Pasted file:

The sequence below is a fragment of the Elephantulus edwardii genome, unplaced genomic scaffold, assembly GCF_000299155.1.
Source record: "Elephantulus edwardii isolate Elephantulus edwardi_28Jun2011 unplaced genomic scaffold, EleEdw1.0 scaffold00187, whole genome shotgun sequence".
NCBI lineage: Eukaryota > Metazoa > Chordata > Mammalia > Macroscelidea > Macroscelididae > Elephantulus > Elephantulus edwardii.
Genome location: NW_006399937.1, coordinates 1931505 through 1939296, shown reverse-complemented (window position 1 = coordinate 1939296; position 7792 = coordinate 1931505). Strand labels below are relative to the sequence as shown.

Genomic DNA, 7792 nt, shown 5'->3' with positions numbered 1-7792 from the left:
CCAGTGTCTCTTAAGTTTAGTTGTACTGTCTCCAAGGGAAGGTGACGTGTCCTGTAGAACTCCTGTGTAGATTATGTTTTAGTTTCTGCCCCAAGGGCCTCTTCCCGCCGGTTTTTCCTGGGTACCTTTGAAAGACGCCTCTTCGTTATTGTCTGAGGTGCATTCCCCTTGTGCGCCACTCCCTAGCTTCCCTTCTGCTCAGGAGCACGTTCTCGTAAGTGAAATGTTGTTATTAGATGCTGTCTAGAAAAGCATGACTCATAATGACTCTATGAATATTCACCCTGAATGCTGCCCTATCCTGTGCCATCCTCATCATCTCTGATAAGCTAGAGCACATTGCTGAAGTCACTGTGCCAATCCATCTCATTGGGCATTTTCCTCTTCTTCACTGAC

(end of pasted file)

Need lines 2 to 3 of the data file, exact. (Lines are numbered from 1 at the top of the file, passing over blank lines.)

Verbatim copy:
Source record: "Elephantulus edwardii isolate Elephantulus edwardi_28Jun2011 unplaced genomic scaffold, EleEdw1.0 scaffold00187, whole genome shotgun sequence".
NCBI lineage: Eukaryota > Metazoa > Chordata > Mammalia > Macroscelidea > Macroscelididae > Elephantulus > Elephantulus edwardii.